Amid the shortage of housing deficits across higher institutions in Nigeria, the Tertiary Education Trust Fund (Fund) is exploring ways to build more students hostels.
Many students pursuing higher education especially, in public universities, are facing serious accommodation crisis, while residential facilities in most of the public universities fall far short of the demand from students.
Accommodation has therefore become a big concern for students pursuing higher education, especially for those who come from rural areas or moved from one city to another.
To curb the ugly trend, the executive secretary of TETund, Architect Sonny Echono, who spoke in an interview with LEADERSHIP, said the Fund is intervening in the issue of hostel accommodation.
He said, “The issue of hostel accommodation is something we’ve done a lot of research and also, we are now intervening.
“It is true that many of our institutions only roughly between 15 to 20% of the students housed on campus and this is not acceptable and just as i said, exposing them to all sort of vices.
“Even the fact that you will have to be live in class in school, to their accommodations at nights and all of that and you don’t really know what happens to them when they leave because they can also be impersonated and all sort of devices.
“You have cases of students participating in armed robbery. Students Engaged in drug trafficking and all sorts of dishonorable behavior especially ladies and so on. So yes, we prioritize the issue of hostel of accommodation.
“And as I speaks, the project I went to commission in Makurdi, two of them are hostels and currently, this year alone I think the number of hostels that would be commencing in various institutions are in excess of more than thirty,” he said.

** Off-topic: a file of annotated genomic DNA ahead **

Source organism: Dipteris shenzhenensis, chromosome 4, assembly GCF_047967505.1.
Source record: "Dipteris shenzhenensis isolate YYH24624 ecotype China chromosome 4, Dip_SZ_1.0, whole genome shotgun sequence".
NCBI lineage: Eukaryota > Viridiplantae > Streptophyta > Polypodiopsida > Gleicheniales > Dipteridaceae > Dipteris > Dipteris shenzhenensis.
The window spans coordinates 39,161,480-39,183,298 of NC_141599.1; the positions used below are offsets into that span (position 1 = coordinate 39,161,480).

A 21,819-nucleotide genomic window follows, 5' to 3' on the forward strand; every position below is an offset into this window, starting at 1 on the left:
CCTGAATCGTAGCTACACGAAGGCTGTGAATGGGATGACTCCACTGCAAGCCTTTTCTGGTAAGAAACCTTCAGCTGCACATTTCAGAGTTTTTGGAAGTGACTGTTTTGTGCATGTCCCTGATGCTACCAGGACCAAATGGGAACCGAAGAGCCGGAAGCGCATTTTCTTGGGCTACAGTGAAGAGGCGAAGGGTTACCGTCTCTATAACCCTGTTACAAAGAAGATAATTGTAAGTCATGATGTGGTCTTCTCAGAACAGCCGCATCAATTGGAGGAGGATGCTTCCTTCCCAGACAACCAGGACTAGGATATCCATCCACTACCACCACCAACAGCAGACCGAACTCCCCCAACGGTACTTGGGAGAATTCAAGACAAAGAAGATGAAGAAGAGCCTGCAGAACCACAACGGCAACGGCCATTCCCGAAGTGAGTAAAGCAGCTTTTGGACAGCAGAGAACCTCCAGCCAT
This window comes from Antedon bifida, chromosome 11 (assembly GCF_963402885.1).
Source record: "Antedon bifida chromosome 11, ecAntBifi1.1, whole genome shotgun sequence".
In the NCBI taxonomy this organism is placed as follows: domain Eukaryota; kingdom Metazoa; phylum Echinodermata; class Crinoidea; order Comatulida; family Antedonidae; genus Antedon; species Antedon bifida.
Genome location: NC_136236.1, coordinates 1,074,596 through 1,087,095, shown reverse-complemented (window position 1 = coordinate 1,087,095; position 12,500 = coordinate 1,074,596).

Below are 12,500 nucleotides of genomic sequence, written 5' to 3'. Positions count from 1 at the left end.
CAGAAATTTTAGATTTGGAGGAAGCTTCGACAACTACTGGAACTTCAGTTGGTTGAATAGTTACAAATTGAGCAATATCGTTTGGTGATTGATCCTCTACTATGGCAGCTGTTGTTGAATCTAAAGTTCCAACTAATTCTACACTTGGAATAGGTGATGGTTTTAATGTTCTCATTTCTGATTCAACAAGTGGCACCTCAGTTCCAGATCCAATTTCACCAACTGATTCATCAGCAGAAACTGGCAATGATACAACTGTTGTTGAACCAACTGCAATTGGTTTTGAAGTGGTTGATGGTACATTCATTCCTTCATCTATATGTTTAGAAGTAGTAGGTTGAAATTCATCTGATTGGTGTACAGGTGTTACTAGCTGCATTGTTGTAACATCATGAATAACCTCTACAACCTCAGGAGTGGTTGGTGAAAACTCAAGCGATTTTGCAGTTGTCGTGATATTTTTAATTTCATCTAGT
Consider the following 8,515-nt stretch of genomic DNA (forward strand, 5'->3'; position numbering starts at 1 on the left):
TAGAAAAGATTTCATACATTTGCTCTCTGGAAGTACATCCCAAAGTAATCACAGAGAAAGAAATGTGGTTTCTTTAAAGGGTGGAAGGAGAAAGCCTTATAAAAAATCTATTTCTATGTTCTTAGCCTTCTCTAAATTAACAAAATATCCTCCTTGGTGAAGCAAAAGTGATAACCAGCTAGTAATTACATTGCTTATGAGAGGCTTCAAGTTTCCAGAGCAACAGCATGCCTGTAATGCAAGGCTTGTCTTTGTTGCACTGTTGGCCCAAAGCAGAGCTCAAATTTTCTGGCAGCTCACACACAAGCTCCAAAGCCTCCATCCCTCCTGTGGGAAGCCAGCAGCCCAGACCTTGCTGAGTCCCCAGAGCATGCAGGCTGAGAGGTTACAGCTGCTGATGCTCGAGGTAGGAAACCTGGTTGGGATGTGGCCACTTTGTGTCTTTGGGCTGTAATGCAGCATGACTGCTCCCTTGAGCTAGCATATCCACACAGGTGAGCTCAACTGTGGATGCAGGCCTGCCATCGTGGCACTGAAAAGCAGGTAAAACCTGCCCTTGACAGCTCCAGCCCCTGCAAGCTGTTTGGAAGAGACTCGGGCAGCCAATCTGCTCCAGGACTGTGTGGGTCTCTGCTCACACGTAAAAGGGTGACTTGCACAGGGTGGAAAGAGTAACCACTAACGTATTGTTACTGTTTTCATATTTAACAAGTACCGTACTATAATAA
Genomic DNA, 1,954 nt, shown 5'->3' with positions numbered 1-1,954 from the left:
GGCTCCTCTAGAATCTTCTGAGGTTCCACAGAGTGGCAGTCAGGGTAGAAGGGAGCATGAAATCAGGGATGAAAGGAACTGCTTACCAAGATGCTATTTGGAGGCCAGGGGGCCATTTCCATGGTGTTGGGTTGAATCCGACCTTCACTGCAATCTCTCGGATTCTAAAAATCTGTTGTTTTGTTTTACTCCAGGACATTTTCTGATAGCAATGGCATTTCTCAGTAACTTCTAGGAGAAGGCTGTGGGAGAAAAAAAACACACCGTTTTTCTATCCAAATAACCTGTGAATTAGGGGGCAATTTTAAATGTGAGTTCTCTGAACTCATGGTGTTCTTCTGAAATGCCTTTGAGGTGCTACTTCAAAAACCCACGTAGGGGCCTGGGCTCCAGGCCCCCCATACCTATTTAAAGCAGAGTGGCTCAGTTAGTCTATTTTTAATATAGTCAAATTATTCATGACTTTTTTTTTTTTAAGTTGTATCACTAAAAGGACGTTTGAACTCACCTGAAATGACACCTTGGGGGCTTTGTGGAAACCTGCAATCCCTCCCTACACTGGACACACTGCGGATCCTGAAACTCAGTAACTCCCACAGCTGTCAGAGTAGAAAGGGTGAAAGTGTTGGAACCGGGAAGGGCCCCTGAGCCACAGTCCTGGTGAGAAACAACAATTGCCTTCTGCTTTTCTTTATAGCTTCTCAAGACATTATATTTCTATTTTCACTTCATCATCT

The TETFund boss also stressed the need for Public Private Partnerships in addressing the hostel accommodation crisis across tertiary institutions.
He added, “We believe that the hostels are an area where the private sector can collaborate with institutions. So we’re encouraging institutions to go into PPP arrangements.
“They can provide the land on the campus and then moderate the cost to the student because they also guarantee that they will have enough students to occupy it, which is one of the factors when you’re investing in the hostel.
“And so once the schools are able to provide the land and guarantee the students and help the eventual operator in even collecting the rent together with school fees, then they will be able to mobilize their resources to put up to back structure, get a Facility Manager to run it and that way you can increase the number of hostels available so we’re telling them apart from our own intervention, explore these private public partnerships also so that you can have more much as possibility for majority of our students to be able to operate on campus. So it’s something we’re doing,” Echono said.
Speaking his journey since taking over as executive secretary of the Fund, Echono said his administration is committed not only to delivering projects promptly, but also stepping up the quality of construction.
“When I came on board I made the point very clear that given my projects background it’s absolutely imperative that the quality of our projects will have to showcase the fact that professionals in that area are in charge, and my help retains the institution. I also conveyed across all our contractors.
“We issued deadlines, and on our own we also make promises we held ourselves accountable to commit require committed for any for any submission that comes to us will complete all the processes including going to visit site and assessing and making processing deployment within two weeks.
“We have been holding ourselves to that standard. It has always been the tradition and I’ve been very lucky to have very committed staff. So my staff has been wonderful when I give them the chance, and I can see the enthusiasm which features the robust reports I receive. We are liberated up to see and that dashboard you see there I can actually monitor all our projects across our beneficiary institutions right there and then and I can talk in real time and they even upload the photographs of the picture into a project.
“And I have that right to the heads of institutions. We met and we have a timetable that will take us all the way to April of next year, meetings with institutions to address issues around what we call distressed projects. Projects that have not been moving very well or that ought to have been completed but are not yet completed or those that have contractual disputes,” he said.
He further said it is also meeting with experts for good planning and procurement staff, sticking with their own to see how the Fund can work out to complete all the ongoing projects.